Joe Biden Commemorates New Federal Holiday Juneteenth: 'A Day of Profound Weight and Power'
Juneteenth marks the day in 1865 when the last enslaved Black Americans learned they were free
On Saturday, he posted a statement for the June 19 holiday, which marks the date that news of the Confederate surrender reached the last enslaved Black people - when Union soldiers brought the news of freedom to Galveston, Texas, in 1865 some two and a half years after the Emancipation Proclamation legally freed slaves in the Southern states.
"Juneteenth marks both the long, hard night of slavery and subjugation - and the promise of that brighter morning to come," Biden's statement said. "It's a day of profound weight and power. Today and every day, we must work to ensure our nation finally lives up to its promise of equality for all."
Never miss a story - sign up for PEOPLE's free daily newsletter to stay up-to-date on the best of what PEOPLE has to offer, from juicy celebrity news to compelling human interest stories.
The Senate unanimously passed the measure to make Juneteenth a federal holiday on Wednesday, followed by the House in a 415-14 vote, before it headed to the Oval Office for Biden's signature.
On Thursday, he and Vice President Kamala Harris delivered remarks in the East Room of the White House after making Juneteenth the country's 12th federal holiday - the first creation of a new U.S. national holiday since Martin Luther King Day in 1983, Biden noted.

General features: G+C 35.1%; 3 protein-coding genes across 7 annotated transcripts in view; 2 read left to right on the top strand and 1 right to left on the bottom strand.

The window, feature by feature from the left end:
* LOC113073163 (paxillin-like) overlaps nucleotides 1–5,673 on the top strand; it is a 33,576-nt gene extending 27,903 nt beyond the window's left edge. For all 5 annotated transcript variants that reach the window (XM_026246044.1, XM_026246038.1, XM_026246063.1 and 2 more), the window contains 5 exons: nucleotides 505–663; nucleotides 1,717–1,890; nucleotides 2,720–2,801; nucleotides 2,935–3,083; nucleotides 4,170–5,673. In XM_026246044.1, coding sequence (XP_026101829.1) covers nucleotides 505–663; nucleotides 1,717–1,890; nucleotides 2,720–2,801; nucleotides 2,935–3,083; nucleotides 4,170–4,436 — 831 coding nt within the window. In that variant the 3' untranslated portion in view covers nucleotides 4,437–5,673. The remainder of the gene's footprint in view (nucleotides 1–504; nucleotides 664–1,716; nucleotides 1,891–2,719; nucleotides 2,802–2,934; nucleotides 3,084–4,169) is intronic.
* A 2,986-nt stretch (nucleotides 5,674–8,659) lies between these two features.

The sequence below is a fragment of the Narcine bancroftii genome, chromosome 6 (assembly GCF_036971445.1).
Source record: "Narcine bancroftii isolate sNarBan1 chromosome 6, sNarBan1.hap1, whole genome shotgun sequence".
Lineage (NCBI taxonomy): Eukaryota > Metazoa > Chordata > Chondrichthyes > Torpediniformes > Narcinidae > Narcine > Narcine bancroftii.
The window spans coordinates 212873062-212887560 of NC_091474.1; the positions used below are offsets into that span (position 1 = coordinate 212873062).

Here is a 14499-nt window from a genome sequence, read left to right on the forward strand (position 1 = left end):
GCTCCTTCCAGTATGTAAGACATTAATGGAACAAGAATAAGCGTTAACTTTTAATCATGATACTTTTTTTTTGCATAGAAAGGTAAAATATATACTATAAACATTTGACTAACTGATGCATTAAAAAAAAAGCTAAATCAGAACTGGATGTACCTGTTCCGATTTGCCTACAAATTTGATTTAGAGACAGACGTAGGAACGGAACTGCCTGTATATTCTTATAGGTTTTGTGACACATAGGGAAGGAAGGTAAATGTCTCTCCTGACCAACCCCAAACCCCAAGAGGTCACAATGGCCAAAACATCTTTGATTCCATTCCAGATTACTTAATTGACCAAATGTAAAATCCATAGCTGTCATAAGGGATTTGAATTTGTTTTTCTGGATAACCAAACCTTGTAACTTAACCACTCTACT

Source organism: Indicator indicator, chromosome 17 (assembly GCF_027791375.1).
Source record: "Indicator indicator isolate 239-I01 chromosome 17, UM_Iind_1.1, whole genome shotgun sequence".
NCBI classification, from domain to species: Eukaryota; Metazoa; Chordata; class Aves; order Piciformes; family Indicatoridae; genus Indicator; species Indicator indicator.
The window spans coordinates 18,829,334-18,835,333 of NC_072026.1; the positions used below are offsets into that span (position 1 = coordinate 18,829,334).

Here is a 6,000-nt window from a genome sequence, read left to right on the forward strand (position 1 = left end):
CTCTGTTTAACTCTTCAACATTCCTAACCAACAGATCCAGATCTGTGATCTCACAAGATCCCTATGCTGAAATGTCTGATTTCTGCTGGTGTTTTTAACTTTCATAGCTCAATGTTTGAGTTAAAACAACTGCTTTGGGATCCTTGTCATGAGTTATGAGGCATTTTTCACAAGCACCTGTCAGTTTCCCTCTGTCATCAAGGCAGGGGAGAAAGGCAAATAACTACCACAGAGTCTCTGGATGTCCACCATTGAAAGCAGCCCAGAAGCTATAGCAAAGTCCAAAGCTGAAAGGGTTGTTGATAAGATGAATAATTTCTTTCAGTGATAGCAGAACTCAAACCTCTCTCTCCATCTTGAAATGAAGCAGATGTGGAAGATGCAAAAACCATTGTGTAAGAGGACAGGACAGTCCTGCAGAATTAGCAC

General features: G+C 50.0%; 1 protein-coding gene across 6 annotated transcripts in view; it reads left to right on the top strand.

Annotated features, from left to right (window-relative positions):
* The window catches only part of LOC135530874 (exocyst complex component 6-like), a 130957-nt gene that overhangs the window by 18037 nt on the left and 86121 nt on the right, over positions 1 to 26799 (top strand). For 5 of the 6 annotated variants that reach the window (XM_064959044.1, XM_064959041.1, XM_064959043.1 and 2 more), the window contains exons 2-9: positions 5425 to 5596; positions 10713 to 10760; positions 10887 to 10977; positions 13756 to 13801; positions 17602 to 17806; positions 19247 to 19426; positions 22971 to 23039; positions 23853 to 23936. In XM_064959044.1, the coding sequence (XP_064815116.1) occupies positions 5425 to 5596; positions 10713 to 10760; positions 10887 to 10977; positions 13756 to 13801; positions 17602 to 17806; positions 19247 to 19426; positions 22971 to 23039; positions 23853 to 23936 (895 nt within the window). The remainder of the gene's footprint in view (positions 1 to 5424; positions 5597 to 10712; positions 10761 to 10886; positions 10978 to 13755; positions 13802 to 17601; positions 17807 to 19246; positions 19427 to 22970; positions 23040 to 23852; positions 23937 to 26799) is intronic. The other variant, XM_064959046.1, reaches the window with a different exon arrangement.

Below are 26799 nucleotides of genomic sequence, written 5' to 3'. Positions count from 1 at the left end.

Listen below to our daily podcast PEOPLE Every Day for more on Juneteenth becoming a federal holiday.
"Throughout history, Juneteenth has been known as many things: Freedom Day, Liberation Day, Emancipation Day," Harris, 56, said. "And today, a national holiday."
"I have to say to you, I have only been President for several months, but I think this will go down, for me, as one of the greatest honors I will have as President - not because I did it, you did it, Democrats and Republicans," Biden said. "It's an enormous, enormous honor."
Noting the overwhelming bipartisan support of the measure, he added: "I hope this is the beginning of a change in how we deal with one another."
Harris explained that the freedom granted that day in 1865 was significant in part because of how long it took.
"Yes, on that day the enslaved people of Galveston, Texas, learned that they were free," she said, "but in fact two-and-half years earlier the Emancipation Proclamation ended slavery in the south."
Harris added: "For more than two years, the enslaved people of Texas were kept in servitude ... and then on that summer day, 156 years ago, the enslaved people of Texas learned the news. They learned that they were free. And they claimed their freedom."
"It was indeed an important day," the Vice President concluded.